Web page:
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10/2/2009

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Dr Gagan Pareek alias Dr Harish Pareek M.Com, A.I.C.W.A, PhD Area of Expertise : Accounting & Finance, Credit Risk Management Strategic Management Corporate Trainer & Key Resource Person : In the area of Finance and Strategy, Leadership, Team Building and Motivation ; Mobile: Research: Awarded PhD degree on “Operation of NBFCs in India- a changing profile “ in the Dept of Commerce, Calcutta University. Industry Exp: Having 12 years of experience in the area of accounting and finance, credit and risk analysis. Worked for companies like Kesoram Industries Ltd (B.K. Birla Group of Companies), UTI-ISL, Magma Fincorp Ltd. He has also been associated with academic research for the last 9 years. 10/2/2009www.gaganpareek.com

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Corporate Goal, Financial Management & Capital Budgeting Financing Decisions Dividend Decisions Investment Decisions Long-term Investments Short-term Investments Goal of the Firm Maximize the value of the Firm Capital Budgeting 10/2/2009

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Capital Budgeting – An Overview Capital budgeting is the making of long-run planning decisions for investments in projects and programs. It is concerned with sizeable investment in long term assets. These assets may be tangible such as plant and machinery, land and building, etc or intangible ones like new technology,patents, or trademarks etc. It is a decision-making and control tool that focuses primarily on projects or programs that span multiple years. 10/2/2009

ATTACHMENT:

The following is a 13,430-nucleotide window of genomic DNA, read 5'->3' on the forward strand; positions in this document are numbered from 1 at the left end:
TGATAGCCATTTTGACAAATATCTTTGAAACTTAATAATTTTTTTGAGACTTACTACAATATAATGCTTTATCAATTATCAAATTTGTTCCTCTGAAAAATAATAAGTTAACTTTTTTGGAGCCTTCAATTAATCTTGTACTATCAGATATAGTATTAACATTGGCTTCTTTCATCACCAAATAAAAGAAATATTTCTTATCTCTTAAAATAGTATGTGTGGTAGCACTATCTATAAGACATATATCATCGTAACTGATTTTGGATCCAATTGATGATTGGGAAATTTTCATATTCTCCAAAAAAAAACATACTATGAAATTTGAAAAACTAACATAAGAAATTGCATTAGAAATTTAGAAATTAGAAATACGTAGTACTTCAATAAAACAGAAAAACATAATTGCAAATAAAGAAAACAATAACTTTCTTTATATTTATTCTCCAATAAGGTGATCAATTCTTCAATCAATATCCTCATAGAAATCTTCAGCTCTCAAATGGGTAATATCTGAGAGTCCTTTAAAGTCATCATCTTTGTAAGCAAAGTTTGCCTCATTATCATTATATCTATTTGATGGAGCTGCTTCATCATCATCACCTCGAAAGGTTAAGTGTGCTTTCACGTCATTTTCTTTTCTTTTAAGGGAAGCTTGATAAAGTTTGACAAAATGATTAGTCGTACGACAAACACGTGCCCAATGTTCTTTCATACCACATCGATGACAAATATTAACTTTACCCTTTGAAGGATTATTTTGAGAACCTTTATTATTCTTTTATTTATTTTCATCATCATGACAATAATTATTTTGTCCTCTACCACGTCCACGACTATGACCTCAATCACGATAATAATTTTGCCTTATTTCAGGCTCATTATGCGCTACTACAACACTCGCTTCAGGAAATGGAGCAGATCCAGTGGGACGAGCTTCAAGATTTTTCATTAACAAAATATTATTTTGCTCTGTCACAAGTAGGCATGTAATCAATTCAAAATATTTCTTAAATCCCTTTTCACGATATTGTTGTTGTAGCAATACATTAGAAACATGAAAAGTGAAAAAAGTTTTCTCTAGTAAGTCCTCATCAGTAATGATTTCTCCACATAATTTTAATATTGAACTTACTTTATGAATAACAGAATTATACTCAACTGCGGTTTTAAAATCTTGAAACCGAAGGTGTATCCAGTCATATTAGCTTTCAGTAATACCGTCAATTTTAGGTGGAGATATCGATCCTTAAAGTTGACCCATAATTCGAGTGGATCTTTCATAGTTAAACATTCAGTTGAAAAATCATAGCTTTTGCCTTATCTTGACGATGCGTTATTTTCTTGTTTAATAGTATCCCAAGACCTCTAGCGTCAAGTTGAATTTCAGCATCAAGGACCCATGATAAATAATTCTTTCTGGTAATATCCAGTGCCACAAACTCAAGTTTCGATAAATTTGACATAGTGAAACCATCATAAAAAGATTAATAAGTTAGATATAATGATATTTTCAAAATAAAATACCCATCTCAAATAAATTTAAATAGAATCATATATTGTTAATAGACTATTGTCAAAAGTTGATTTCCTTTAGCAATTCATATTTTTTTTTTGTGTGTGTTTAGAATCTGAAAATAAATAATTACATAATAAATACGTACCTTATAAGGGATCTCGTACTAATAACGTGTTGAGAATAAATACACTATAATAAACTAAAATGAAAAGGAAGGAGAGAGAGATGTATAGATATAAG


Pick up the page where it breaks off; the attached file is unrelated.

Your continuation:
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Importance of Capital Budgeting Capital budgeting decisions commit companies to courses of action Involve greater amount of risk on account of unforeseen situation. Investment decisions are not easily reversible within a short period. Capital is not cost free, etc….. 10/2/2009

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Types of Capital Investments Replacement of assets or group of assets already in use Purchase of completely new assets for expansion Other types of investments like welfare projects, projects to comply with statutory requirements, research and development cost, education and training cost, prestige value projects. etc… 10/2/2009

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Capital Budgeting Process 10/2/2009

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Corporate Goal Strategic Planning Investment Opportunities Preliminary Screening Financial Appraisal, Quantitative Analysis, Project Evaluation or Project Analysis Qualitative factors, judgements and gut feelings Accept /reject decisions on the projects Accept Reject Implementation Facilitation, monitoring, control and review Continue, expand or abandon project Post Implementation Audit 10/2/2009www.gaganpareek.com

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Techniques of Capital Budgeting Traditional Methods Pay Back Period, Accounting Rate of Return Modern Techniques Discounted Pay Back Period, Net Present Value, Internal Rate of Return, Profitability Index 10/2/2009

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Pay Back Period The payback period is defined as the number of years required for the proposal's cumulative cash inflows to be equal to it cash outflows. The payback period is the length of time required to recover the initial cost of the project. The payback period is length of time required for a proposal to 'break even' on its net investment 10/2/2009